April was so much fun! I spent a week of it in New York City with some good friends for the premiere of Stuck Between Stations (SBS) at the Tribeca Film Festival. SBS was directed by Brady Kiernan, produced by Spencer Kiernan and Todd Cobery, starring Sam Rosen and Zoe Lister-Jones. Sam Rosen also was a producer and co-writter with screenwriter Nat Bennet. Sam Heyn edited. We partied.
I also got to catch up with my old High School friend Emily Bauer and her Beau, Eamon, and spent some time with my old friend Kelly Mahoney (now 7 months preggers! so stoked!).
This was by FAR the most fun I’ve had in NYC.
The image below is a link to a full gallery on Flickr:
I am getting ready to cut a new reel, my current reel is over a year old and getting dusty… One of the projects I was pulling shots from was Who Really Discovered America, a documentary I shot for Committee Films last winter/spring… it came out on The History Channel this past summer… My new reel will be (much like the current one) fast paced, so there was not a lot of room for long landscape shots… thus, I cut together this piece as a sort of visual lullaby… it’s nice to see theselandscape shots all strung together, it gives a sense of the variety of places we visited and makes all the times we rushed at high speeds to get to a spot to shoot the sunset, worthwhile. Many thanks to Andy Awes, Ben Krueger and Phil Joncas for allowing me to be on this project and for sharing in these moments with me.
Cheers!Also, here’s a link to the video on Vimeo:
This month, I had the great experience of getting out of the cold for 3 weeks while I bounced around between Florida and Texas.
First, I had a job with Committee Films, shooting Dairy Queen web content for Space 150. (http://www.dairyqueen.com/us-en/mini/videos/) We were a very small crew, with a big monster truck version of a mini cooper and lots of ice cream to give out. We also gave away 3 Mini Cooper Countryman’s. The talent was really fun to work with and the crew did a great job of adapting to the often chaotic environments.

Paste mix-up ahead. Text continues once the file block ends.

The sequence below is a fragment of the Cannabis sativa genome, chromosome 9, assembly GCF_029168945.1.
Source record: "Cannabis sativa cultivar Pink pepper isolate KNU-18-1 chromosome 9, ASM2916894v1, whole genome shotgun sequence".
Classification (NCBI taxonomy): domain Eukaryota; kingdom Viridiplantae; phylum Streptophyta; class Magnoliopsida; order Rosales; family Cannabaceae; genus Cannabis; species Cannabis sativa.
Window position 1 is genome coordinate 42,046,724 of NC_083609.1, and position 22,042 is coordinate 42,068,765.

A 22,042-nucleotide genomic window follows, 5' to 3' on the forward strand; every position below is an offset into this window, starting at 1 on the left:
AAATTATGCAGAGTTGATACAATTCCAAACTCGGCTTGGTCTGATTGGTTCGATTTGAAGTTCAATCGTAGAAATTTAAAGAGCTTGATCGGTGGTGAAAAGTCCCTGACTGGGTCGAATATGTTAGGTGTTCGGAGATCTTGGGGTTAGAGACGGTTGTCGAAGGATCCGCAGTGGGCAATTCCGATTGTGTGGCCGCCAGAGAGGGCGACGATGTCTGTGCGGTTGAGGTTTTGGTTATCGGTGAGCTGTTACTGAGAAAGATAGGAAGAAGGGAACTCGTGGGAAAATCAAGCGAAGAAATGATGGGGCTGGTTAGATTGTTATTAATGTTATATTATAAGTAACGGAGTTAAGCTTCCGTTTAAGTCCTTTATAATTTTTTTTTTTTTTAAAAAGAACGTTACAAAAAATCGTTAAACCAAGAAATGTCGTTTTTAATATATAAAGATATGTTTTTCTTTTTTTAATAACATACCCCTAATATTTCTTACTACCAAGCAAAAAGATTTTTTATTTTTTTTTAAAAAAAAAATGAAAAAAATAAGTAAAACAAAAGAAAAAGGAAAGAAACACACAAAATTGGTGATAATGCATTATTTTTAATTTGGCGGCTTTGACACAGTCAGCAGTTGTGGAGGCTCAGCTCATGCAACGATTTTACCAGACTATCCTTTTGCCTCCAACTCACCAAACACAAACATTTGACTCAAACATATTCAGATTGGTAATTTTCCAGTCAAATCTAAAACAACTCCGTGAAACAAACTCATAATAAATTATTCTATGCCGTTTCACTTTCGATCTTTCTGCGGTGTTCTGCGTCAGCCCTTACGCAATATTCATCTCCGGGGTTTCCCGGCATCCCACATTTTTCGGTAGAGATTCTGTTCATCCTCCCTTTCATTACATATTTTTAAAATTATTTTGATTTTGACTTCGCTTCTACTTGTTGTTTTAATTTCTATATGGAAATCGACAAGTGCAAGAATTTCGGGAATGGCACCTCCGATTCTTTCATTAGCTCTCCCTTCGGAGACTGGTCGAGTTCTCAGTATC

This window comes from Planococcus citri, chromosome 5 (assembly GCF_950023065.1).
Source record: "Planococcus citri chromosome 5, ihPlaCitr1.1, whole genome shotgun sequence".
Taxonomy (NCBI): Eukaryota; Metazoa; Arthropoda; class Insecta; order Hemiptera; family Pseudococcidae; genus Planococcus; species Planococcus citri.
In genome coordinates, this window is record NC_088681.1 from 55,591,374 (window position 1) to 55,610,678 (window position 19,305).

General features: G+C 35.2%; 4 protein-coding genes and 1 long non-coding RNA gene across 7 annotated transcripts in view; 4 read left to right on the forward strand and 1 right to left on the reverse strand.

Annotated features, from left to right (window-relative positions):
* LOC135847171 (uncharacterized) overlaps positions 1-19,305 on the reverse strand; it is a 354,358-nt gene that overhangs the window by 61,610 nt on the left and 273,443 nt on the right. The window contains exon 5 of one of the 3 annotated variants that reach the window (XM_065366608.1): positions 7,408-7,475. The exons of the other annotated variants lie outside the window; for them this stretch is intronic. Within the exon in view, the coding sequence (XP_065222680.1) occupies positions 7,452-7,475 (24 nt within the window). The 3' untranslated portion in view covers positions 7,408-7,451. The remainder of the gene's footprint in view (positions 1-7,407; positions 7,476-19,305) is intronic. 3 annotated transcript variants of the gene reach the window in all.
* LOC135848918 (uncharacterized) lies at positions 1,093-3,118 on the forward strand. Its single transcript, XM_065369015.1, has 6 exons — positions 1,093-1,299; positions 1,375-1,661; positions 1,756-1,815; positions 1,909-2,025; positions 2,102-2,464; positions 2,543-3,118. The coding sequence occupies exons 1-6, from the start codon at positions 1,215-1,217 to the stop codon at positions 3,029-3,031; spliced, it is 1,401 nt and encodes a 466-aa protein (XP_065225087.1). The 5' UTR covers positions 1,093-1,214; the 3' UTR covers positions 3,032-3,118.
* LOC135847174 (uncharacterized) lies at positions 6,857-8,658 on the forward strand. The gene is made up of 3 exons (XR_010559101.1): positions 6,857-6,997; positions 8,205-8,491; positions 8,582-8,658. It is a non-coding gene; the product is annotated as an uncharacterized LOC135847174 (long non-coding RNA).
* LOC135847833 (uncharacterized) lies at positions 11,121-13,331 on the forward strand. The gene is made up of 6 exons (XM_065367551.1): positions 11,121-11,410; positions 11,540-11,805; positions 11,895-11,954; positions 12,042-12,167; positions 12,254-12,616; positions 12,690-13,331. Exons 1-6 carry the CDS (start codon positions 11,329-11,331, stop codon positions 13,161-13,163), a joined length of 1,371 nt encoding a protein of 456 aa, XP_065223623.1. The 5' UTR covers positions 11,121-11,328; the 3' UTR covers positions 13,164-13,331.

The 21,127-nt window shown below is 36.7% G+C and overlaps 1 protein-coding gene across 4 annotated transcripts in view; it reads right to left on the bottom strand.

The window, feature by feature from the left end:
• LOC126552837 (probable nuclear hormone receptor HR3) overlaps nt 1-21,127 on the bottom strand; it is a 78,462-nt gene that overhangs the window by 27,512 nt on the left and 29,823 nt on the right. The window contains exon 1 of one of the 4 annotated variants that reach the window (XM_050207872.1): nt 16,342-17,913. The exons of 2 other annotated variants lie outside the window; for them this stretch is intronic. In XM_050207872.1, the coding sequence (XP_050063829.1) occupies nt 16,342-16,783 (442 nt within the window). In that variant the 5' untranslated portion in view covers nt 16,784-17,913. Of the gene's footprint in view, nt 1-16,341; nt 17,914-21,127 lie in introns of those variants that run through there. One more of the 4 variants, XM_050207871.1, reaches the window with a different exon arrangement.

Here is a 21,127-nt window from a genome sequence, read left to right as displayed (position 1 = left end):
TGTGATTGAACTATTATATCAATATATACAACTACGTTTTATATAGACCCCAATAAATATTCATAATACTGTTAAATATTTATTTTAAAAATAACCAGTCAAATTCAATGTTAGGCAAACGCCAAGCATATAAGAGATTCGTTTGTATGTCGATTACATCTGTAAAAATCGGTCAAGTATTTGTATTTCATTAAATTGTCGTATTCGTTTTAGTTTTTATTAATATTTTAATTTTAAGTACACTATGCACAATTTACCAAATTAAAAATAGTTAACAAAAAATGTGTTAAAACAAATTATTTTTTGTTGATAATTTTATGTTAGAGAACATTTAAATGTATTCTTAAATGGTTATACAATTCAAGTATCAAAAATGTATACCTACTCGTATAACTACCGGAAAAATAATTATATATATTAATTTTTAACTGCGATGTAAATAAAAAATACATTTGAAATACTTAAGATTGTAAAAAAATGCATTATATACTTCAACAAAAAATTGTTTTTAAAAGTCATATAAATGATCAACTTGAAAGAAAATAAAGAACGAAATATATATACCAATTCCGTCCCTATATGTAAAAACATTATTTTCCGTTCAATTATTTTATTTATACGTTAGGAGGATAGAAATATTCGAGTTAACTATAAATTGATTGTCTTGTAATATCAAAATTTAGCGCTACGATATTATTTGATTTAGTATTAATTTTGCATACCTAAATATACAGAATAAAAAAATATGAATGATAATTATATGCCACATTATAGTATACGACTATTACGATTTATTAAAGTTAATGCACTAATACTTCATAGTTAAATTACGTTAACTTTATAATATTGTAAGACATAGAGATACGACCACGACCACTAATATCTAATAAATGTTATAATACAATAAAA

Then I had a couple of days off in Tampa, so I got to see my friends Dave Cook and Brora MacFarland, as well as Cleave Frink. Dave was the gaffer on Souvenirs and Brora had done craft service, Cleave was the AD… It was nice to relax and catch up (and get a wicked sunburn).
Next I hopped a plane to Austin TX for SXSW where my good friend Todd Cobery had a short film premiering, “Good Morning Beautiful”, which I had acted as cinematographer on. We were joined by Todd’s wife Andrea, producer Brady Kiernan, actor David Tufford and Shannon Rusten, editor Joe Martin and his wife Nikki and my friend TJ Schwingle (who AC’d for me on the film and is also a cinematographer). http://www.goodmorningbeautifulmovie.com/
SXSW was a lot of fun. What I didn’t expect was running into as many friends as I did… I got to catch up with Meghan Newell, a friend from High School I had not seen in over 10 years, who as luck would have it was rooming in the San Francisco Embassy with my old Chicago friend and former roommate Ryan Marshall. I also got to see my friend Jose Rios who I was in the trenches with in film school in Chicago, as well as my buddy from my days at Minnesota Public Radio, Michael Wells. The biggest surprise was catching up with Amy Ecklund, a friend from my University of Iowa days… which was amazing! It seemed that someone from almost every period of my life was there. I got to watch some very unique films, see old friends and whoop it up in one of my favorite towns.
Then I took off, back to Florida. This time to Fort Myers to shoot a pair of spots for the Minnesota Twins. Quan Hoang directed while Julie Kaupa produced. Periscope was the agency and everyone from client, agency to the crew (part MN, part FL) was AMAZING. Dave Cook gaffed, Crist Ballas did some zany things with hair and paint, Greg Wolf was our Key Grip, TJ AC’d, Mikel Cook provided the camera and 2nd AC’d, Brora kept us fat.
We had very little time to shoot, but we could set up for a few hours each day, so the crew learned the dance moves between setups and when it came time to utilize the short window we had with these world-class athletes, we moved quickly and efficiently. The creative was really hilarious.. I can’t wait to see/post the spots!
Now I’m back in the cold North, but it’s getting warmer… where there was a 4 foot high snow bank that I had to clamber over to get to my car, there is now earth… progress… always progress.
Here is a link to the full gallery of photos from these adventures.